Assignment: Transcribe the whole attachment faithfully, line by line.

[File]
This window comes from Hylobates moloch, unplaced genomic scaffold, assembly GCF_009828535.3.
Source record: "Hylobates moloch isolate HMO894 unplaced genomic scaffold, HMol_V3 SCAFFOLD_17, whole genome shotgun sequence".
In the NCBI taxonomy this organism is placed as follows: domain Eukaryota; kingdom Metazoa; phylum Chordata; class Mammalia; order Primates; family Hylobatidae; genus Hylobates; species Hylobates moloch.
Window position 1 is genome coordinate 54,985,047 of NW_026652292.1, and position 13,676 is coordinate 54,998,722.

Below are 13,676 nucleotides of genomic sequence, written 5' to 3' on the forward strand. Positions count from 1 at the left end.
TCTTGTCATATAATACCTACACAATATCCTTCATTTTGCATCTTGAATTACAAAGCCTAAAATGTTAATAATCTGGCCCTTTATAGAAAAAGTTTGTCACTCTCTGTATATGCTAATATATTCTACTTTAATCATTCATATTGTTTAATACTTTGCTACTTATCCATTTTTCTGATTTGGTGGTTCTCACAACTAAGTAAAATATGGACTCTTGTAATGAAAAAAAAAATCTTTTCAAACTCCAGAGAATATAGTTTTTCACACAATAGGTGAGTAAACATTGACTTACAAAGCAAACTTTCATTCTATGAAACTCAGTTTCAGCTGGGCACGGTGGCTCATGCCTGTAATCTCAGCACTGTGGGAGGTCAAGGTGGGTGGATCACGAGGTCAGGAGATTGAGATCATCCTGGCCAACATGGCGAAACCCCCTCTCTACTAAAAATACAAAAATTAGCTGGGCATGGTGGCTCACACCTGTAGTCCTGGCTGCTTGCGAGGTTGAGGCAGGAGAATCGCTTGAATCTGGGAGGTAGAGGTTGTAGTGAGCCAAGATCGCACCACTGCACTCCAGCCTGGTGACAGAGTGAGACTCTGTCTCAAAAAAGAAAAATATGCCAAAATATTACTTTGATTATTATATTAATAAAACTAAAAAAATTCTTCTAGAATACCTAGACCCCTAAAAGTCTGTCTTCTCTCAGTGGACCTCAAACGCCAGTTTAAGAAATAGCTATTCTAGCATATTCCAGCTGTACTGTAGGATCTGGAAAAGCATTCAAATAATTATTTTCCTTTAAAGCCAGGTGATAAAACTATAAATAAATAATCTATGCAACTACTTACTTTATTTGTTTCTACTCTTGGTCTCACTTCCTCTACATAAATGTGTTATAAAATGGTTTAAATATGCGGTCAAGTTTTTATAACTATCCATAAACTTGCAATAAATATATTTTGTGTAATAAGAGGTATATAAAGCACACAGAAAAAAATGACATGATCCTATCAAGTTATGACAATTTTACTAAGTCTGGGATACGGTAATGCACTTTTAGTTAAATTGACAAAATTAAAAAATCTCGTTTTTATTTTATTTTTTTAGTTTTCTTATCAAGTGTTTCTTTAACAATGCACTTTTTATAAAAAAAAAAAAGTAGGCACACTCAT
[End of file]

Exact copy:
This window comes from Hylobates moloch, unplaced genomic scaffold, assembly GCF_009828535.3.
Source record: "Hylobates moloch isolate HMO894 unplaced genomic scaffold, HMol_V3 SCAFFOLD_17, whole genome shotgun sequence".
In the NCBI taxonomy this organism is placed as follows: domain Eukaryota; kingdom Metazoa; phylum Chordata; class Mammalia; order Primates; family Hylobatidae; genus Hylobates; species Hylobates moloch.
Window position 1 is genome coordinate 54,985,047 of NW_026652292.1, and position 13,676 is coordinate 54,998,722.

Below are 13,676 nucleotides of genomic sequence, written 5' to 3' on the forward strand. Positions count from 1 at the left end.
TCTTGTCATATAATACCTACACAATATCCTTCATTTTGCATCTTGAATTACAAAGCCTAAAATGTTAATAATCTGGCCCTTTATAGAAAAAGTTTGTCACTCTCTGTATATGCTAATATATTCTACTTTAATCATTCATATTGTTTAATACTTTGCTACTTATCCATTTTTCTGATTTGGTGGTTCTCACAACTAAGTAAAATATGGACTCTTGTAATGAAAAAAAAAATCTTTTCAAACTCCAGAGAATATAGTTTTTCACACAATAGGTGAGTAAACATTGACTTACAAAGCAAACTTTCATTCTATGAAACTCAGTTTCAGCTGGGCACGGTGGCTCATGCCTGTAATCTCAGCACTGTGGGAGGTCAAGGTGGGTGGATCACGAGGTCAGGAGATTGAGATCATCCTGGCCAACATGGCGAAACCCCCTCTCTACTAAAAATACAAAAATTAGCTGGGCATGGTGGCTCACACCTGTAGTCCTGGCTGCTTGCGAGGTTGAGGCAGGAGAATCGCTTGAATCTGGGAGGTAGAGGTTGTAGTGAGCCAAGATCGCACCACTGCACTCCAGCCTGGTGACAGAGTGAGACTCTGTCTCAAAAAAGAAAAATATGCCAAAATATTACTTTGATTATTATATTAATAAAACTAAAAAAATTCTTCTAGAATACCTAGACCCCTAAAAGTCTGTCTTCTCTCAGTGGACCTCAAACGCCAGTTTAAGAAATAGCTATTCTAGCATATTCCAGCTGTACTGTAGGATCTGGAAAAGCATTCAAATAATTATTTTCCTTTAAAGCCAGGTGATAAAACTATAAATAAATAATCTATGCAACTACTTACTTTATTTGTTTCTACTCTTGGTCTCACTTCCTCTACATAAATGTGTTATAAAATGGTTTAAATATGCGGTCAAGTTTTTATAACTATCCATAAACTTGCAATAAATATATTTTGTGTAATAAGAGGTATATAAAGCACACAGAAAAAAATGACATGATCCTATCAAGTTATGACAATTTTACTAAGTCTGGGATACGGTAATGCACTTTTAGTTAAATTGACAAAATTAAAAAATCTCGTTTTTATTTTATTTTTTTAGTTTTCTTATCAAGTGTTTCTTTAACAATGCACTTTTTATAAAAAAAAAAAAGTAGGCACACTCAT